Sensation and Perception 1 - 4

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Can you name the Sensation and Perception Ch. 1-4?

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group of neurons with similar selective responses
distance between peaks of electromagnetic waves
the stimulus that a person is attending to at a given point in time
concatenated column made up of the 3 columns in the striate
automatic response that makes the 2 pupils the same size
genetic disorder causing the degradation of the retin
what does the complex cortical cell respond best to?
fixed number of stimuli chosen with different intensities and presented at random
visual pigment molecules in rods
transform one kind of energy into another
stimulus adjusted until observer can barely detect a stimulus
inhibition that's transmitted across the retina
impinging on receptors results in an internalized schema of the stimulus
2 muscles that control the pupil size
type of neuron important for perception specialized to respond to environmental stimuli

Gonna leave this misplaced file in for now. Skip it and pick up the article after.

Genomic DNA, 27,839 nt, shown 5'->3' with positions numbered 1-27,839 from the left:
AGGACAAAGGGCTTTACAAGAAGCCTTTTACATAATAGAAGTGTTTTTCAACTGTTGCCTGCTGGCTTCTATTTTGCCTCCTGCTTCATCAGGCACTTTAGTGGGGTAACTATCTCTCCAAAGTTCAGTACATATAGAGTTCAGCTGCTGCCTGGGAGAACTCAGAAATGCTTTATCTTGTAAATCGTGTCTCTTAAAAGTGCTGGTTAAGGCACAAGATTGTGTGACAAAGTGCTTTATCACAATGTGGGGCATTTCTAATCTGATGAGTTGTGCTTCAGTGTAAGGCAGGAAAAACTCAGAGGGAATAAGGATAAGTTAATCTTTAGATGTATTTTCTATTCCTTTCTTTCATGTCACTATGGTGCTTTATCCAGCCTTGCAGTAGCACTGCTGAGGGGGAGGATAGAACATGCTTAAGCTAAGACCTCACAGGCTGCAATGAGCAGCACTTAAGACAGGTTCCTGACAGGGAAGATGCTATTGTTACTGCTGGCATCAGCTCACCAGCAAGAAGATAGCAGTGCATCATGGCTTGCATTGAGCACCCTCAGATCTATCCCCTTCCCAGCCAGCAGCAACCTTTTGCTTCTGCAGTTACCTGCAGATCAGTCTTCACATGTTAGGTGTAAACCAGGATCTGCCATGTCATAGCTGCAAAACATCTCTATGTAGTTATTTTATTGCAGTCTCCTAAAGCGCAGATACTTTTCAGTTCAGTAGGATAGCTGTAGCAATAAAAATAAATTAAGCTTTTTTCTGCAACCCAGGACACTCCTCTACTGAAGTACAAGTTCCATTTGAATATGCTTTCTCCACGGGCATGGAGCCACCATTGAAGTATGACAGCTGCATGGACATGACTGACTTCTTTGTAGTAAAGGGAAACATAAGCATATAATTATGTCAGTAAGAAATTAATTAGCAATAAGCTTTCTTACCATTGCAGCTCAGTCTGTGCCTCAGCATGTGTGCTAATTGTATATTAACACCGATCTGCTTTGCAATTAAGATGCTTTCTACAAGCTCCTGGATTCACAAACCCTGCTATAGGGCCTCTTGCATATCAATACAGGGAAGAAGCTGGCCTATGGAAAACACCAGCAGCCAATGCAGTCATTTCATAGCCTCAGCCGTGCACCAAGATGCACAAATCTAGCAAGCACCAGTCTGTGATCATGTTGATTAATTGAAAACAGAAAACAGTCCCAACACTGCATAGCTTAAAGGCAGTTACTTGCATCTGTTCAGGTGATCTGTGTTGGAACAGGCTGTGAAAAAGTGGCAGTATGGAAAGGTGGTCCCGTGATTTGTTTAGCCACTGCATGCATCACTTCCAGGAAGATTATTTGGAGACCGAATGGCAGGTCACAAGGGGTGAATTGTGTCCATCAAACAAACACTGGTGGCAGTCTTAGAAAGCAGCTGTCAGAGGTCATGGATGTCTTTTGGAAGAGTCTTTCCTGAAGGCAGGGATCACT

response of proportion of neurons can be shaped by experience
gathers and concentrates light to form objects on the retina.
process where the lens varies its focus to bring the focus point forward so a near object falls on the retina
interval between one action potential occuring and the next is being generated
specialized cell for achromatic vision and scotopic vision
area involved in controlling eye movements and other visual behaviors
smallest amount of difference a person can detect
area activated by indoor/outdoor rooms, contains info about spatial layout
action potential with the absence of a stimuli
the point where the observer reliably marks the difference between standard and comparator stimuli